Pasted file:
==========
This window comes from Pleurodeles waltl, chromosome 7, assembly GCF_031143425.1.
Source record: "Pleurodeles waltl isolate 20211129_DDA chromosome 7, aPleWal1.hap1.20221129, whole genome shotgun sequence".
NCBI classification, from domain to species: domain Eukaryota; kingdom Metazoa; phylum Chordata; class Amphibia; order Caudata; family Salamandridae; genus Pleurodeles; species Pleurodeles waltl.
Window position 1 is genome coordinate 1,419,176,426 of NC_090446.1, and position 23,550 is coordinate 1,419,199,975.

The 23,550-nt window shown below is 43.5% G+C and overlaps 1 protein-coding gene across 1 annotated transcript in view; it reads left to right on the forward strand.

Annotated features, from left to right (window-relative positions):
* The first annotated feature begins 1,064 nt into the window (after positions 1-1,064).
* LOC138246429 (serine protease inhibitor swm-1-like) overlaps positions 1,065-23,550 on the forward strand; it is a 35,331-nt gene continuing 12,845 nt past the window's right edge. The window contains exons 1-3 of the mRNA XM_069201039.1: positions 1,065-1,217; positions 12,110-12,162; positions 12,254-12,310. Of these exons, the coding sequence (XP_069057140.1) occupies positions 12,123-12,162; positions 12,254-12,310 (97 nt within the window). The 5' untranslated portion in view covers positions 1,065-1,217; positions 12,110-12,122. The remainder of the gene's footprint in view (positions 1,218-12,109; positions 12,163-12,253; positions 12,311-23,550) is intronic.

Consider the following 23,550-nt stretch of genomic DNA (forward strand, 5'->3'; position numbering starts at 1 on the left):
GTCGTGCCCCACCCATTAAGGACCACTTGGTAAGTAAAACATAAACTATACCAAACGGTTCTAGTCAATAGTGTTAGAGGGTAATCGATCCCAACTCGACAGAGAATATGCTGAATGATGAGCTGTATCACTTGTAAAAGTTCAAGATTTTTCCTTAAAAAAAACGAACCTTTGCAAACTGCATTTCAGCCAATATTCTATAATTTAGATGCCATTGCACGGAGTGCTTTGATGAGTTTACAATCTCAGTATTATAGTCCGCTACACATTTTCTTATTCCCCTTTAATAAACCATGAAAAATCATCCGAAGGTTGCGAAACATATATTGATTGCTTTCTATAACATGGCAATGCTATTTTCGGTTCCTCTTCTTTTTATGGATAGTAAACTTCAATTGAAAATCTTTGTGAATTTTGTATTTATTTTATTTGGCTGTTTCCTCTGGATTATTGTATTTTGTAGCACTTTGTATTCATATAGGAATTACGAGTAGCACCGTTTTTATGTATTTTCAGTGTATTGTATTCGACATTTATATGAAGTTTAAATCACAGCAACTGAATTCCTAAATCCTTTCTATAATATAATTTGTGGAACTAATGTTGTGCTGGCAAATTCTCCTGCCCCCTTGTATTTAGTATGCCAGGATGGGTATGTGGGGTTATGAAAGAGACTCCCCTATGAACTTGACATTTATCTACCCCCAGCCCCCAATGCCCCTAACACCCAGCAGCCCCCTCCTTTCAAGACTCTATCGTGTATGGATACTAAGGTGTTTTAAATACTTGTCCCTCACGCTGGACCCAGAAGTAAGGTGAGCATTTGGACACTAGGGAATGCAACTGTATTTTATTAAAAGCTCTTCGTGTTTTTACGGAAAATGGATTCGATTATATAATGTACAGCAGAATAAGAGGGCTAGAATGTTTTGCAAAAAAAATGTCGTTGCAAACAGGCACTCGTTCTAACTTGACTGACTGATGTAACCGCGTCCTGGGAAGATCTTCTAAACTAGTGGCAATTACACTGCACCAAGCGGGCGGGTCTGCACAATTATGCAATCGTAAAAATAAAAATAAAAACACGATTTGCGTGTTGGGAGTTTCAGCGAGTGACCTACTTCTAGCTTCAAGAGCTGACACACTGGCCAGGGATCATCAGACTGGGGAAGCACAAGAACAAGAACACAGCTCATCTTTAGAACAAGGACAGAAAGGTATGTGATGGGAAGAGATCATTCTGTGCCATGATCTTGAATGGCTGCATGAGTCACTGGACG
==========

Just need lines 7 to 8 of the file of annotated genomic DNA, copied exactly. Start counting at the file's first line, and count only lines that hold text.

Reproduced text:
* The first annotated feature begins 1,064 nt into the window (after positions 1-1,064).
* LOC138246429 (serine protease inhibitor swm-1-like) overlaps positions 1,065-23,550 on the forward strand; it is a 35,331-nt gene continuing 12,845 nt past the window's right edge. The window contains exons 1-3 of the mRNA XM_069201039.1: positions 1,065-1,217; positions 12,110-12,162; positions 12,254-12,310. Of these exons, the coding sequence (XP_069057140.1) occupies positions 12,123-12,162; positions 12,254-12,310 (97 nt within the window). The 5' untranslated portion in view covers positions 1,065-1,217; positions 12,110-12,122. The remainder of the gene's footprint in view (positions 1,218-12,109; positions 12,163-12,253; positions 12,311-23,550) is intronic.